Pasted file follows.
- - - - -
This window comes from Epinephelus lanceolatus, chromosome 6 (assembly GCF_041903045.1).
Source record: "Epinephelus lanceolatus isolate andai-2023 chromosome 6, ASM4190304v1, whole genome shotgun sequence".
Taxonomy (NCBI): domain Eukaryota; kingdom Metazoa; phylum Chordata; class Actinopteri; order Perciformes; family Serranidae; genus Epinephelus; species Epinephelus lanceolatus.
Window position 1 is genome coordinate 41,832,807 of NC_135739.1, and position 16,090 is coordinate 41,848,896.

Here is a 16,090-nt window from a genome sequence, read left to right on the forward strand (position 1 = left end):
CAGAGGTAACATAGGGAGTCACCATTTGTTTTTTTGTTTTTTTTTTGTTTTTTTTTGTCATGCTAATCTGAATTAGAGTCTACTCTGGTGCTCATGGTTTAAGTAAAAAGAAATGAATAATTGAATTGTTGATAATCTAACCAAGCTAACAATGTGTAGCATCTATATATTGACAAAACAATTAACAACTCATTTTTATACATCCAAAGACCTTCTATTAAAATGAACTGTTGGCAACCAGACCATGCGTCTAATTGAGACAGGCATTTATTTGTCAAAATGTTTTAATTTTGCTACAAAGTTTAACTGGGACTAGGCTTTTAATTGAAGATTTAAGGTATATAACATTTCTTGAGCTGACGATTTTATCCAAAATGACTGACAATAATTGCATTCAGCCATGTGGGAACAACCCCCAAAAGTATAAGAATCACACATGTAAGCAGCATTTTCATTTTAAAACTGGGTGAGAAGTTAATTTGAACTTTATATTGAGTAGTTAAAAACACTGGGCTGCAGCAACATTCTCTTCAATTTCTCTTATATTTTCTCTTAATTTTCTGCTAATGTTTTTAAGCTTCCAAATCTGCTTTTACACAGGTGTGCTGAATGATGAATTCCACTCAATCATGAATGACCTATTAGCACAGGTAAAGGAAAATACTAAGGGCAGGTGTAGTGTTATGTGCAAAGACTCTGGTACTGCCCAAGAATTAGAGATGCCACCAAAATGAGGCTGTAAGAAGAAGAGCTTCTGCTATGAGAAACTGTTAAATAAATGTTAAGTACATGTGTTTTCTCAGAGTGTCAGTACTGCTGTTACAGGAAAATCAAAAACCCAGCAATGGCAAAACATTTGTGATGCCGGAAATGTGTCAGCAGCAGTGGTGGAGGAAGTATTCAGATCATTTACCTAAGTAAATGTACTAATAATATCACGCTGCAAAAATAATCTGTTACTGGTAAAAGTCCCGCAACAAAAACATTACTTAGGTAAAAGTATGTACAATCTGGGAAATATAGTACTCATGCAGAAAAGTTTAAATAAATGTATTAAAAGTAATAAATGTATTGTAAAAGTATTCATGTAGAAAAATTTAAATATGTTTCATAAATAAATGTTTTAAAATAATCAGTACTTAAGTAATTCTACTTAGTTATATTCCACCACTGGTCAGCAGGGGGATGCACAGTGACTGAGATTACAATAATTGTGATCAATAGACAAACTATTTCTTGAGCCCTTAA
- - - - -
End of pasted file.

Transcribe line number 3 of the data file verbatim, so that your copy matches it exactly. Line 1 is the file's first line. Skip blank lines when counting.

Taxonomy (NCBI): domain Eukaryota; kingdom Metazoa; phylum Chordata; class Actinopteri; order Perciformes; family Serranidae; genus Epinephelus; species Epinephelus lanceolatus.